Big brother-style methods to track the performance of remote workers will be rejected in favour of a trusting, flexible work culture, according to a new survey of HR leaders.
The pandemic has led to a well-documented shift to more people working away from their offices and out of sight of their managers. But companies would rather trust their employees than track their computer mouse movements and website visits, found the poll of executives.
Business consultancy firm The Culture Builders interviewed 150 HR leads from July to September, and the findings give a revealing insight into the true impact of the pandemic and its influence on future ways of working, including the management of remote workers.
Published in the report Poly-working: the evolution of hybrid working, they include
- Some 50.3% companies said they would give their employees greater autonomy and support
- Trustworthiness (58%), empathy and supportiveness (57.6%) and resilience (52.3%) were the most important leadership qualities post-lockdown
- Only 15.9% would consider surveillance technology, such as mouse monitoring software, to help manage the performance of a remote workforce
Chris Preston, co-founder and director of The Culture Builders, said: “If you buy surveillance technology for your workforce, the cost will be the trust of your employee base. And once that’s spent, good luck getting it back.
“If you game the employee-base with monitoring software then, guess what, they will game it right back. Just like me tying my stepometer to the dog, people will work out how to make it look like they are hard at work, when they are anything but.
“If you don’t trust your employees, you probably need to take a long hard look at your leadership style and cohort, not dash to the store and buy snooping software.”
Other findings in the survey include
- despite the perception of many that the pandemic brought us all closer together, the pandemic actually weakened company culture for a significant proportion, particularly for companies with between 500 and 1,000 employees
- employee engagement, such as maintaining motivation and developing talent, was singled out as the biggest challenge for most organisations during the first phases of the outbreak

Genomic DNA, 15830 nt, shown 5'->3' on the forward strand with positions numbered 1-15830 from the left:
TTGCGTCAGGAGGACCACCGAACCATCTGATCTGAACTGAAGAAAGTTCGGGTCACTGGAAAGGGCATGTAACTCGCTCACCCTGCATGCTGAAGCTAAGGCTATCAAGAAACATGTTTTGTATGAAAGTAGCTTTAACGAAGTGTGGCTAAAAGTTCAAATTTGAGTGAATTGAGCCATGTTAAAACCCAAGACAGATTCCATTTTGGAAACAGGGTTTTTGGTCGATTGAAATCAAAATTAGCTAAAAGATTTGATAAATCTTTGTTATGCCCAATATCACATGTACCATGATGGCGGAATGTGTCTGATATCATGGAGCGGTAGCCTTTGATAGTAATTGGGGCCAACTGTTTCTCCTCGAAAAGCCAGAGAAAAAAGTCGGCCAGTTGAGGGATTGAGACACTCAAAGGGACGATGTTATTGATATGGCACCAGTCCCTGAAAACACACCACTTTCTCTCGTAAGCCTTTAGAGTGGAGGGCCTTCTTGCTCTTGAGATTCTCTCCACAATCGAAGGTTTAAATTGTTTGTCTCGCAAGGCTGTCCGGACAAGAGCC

- supporting the mental health and wellbeing of workers was the most time-consuming for HR leads, but they now have a better understanding of how to manage it
- as recently as last August, a significant proportion of organisations did not have a fully fledged plan for transition to new ways of working post-lockdown
The survey is one of the most up-to-date investigations into the way employers are now making the transition from working within enforced Covid-19 restrictions to post-lockdown operations. Its findings, says The Culture Builders, underline why forward-thinking leaders are now moving beyond the simple office vs homeworking model of hybrid working.
“New terminology is required to understand what’s happening,” said Preston. “Hybrid working is a two-dimensional phrase; you are in the office sometimes, and at home others.
“We are moving to a working landscape that’s so much more complex. It’s not about blending the two locations, it’s about creating approaches that enable individuals to construct a professional life that’s wrapped around them. We call it ‘poly’ because, quite simply, there will be many, many variations of a working pattern.”
The new report highlighted the flexibility offered to employees at Pfizer.
Emma Berry, senior director and global lead for communications and engagement at Pfizer, said: “We have a culture that puts colleague health and wellness first. We work extremely hard, but we’re empowered and trusted to get our work done in a time and way that suits us personally. My manager focuses on the outcome – not the hours I work! And of course, the reality is that when you empower and trust people, they give you more.”
The full report can be found here https://theculturebuilders.com/polyworkingguide